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Myths About College Admission Essays

Myths About College Admission Essays

Getting admission into a good college has become harder due the increase in the number of talented students who are applying to the top universities. Such a large and talented pool of students has made it harder for the admission officers to make a decision about which applicants they should admit to their university.


Therefore, if you want to get an edge over other applicants, you have to write write a good application essay.


Sadly, most students fail at this crucial stage of because they do not understand what the admission officers are looking. Part of the reason for this confusion is because of the various misconceptions and myths surrounding college application. In this article, we will demystify some of the common myths about college application:


Myth: Admissions Essays Don’t Matter.

Universities receive thousands of admissions every year. This means that they may not be able to go through every one of them. For instance, only 1 in 7 essays is a factor in an admission decision at the University of Pennsylvania.

However, this does not mean that essays are irrelevant. To the contrary, essays can be decisive when admissions counselors are unsure about a certain student. In this case, they ussually rely on the student’s application letter to know if the student is a good fit for the university. For instance, a student with borderline grades and test scores could secure a spot in the freshman class with an insightful, well-crafted essay. Similarly, they could be rejected because of a lousy one.




Myth: This College Accepts Everybody.

No college accepts every candidate who applies. Open access or entitlement-type institutions may automatically accept students who meet minimum academic qualifications, but not applicants who don’t meet those standards.


Myth: It’s impossible to figure out what a college is really looking for.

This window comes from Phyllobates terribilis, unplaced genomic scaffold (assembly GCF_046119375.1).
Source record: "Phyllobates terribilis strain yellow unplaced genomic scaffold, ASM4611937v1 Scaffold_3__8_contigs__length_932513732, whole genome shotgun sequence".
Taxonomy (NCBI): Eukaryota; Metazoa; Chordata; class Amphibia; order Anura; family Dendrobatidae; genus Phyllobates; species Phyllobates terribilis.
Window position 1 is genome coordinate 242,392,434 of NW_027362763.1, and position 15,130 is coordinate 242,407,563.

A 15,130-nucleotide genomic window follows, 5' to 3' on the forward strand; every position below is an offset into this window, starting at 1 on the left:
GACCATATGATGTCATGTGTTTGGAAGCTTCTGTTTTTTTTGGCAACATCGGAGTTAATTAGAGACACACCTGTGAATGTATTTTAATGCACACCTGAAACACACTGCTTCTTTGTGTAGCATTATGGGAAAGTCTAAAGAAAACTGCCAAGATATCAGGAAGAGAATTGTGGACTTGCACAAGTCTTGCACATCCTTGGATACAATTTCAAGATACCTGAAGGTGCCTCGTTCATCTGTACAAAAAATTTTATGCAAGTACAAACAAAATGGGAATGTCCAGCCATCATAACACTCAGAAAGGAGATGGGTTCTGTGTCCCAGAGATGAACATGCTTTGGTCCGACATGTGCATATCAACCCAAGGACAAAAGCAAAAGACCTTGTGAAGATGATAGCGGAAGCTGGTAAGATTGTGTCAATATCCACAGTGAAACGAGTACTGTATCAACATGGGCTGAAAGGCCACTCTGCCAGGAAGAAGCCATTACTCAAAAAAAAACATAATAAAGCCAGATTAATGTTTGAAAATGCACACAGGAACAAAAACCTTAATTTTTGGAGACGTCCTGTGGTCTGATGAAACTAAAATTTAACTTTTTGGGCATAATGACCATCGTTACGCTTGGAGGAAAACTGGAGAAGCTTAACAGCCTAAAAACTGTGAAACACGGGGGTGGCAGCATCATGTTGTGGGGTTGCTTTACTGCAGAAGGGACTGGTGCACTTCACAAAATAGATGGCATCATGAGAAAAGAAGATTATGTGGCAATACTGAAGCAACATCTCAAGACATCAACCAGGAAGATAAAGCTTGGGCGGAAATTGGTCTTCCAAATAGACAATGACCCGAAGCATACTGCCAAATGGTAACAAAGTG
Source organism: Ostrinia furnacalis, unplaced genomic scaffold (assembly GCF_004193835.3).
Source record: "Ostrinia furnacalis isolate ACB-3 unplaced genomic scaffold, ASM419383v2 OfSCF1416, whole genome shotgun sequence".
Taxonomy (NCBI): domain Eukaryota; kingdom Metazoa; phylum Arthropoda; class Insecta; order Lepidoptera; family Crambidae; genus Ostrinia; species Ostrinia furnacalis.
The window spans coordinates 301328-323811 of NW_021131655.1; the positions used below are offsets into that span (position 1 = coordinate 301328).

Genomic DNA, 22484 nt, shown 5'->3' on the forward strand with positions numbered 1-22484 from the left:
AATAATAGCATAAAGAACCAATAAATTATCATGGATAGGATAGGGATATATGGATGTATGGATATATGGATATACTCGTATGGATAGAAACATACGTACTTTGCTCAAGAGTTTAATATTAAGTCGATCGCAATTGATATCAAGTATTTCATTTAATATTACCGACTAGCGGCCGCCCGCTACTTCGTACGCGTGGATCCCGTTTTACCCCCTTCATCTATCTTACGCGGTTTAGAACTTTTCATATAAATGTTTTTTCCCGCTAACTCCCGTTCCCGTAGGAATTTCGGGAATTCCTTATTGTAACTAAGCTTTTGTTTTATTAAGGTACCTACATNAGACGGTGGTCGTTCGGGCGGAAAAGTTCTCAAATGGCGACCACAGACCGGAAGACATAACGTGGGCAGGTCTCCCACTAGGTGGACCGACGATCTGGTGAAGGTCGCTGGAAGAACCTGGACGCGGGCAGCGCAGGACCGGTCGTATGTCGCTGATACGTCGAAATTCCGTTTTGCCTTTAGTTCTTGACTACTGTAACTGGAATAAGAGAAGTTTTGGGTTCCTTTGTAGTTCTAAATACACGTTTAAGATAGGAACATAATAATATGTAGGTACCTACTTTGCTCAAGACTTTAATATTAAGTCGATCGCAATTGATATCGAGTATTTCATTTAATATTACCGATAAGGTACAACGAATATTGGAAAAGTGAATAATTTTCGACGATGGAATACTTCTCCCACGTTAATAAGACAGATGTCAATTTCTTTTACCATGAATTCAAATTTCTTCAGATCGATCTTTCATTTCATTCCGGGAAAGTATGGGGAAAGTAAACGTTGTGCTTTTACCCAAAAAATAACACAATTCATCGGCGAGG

On the contrary, most colleges go to great lengths to specify what kinds of students they’re looking for. College view books and websites provide extensive information about academic requirements, as well as profiles of previously admitted classes including their grades and test scores. You can learn even more by talking with admissions staff, students, faculty, or alumni.


Myth: Interviews are required to be accepted.

Some colleges do request that you come in for an interview, but most don’t—either because they couldn’t manage to conduct an interview with each applicant or because they don’t want to put applicants who can’t travel to the college at a disadvantage. If you are able to travel to the campus for an interview, you should absolutely do so. In addition to learning more about the college from your interviewer, you can also learn firsthand what the school is really like, especially if you get to meet students and sit in on classes.


Myth: Average grades in hard classes are better than A’s in easy ones.

Universities like Kaplan and Princeton consider a B in an AP class to be better than an A in a regular class. Moreover, the schools often weight difficult classes more heavily when tabulating GPAs.

However you should not rely too much on this! While universities like students who take hard courses, they do like to see grades that are lower than a B even in hard subjects. This means that struggling in more than one tough class will reduce your chances of getting accepted into a top school. So unless you can keep your grades in higher-level courses at or over the B range, it probably makes more sense to take regular classes.


Myth: An application essay has to be written about an impressive topic.

Selecting an impressive topic will not earn you extra points. Admission officers are interested in learning about you. Colleges want to know what you learned, not what you did.

Therefore, whether you chose to write about your trip to Africa to save starving children or a leisure trip to Costa Rica, you must tell the admission officer how that trip helped you to learn something about you. For instance, you could tell them that the trip allowed you to become a better leader, to solve problems, or to work as a team.

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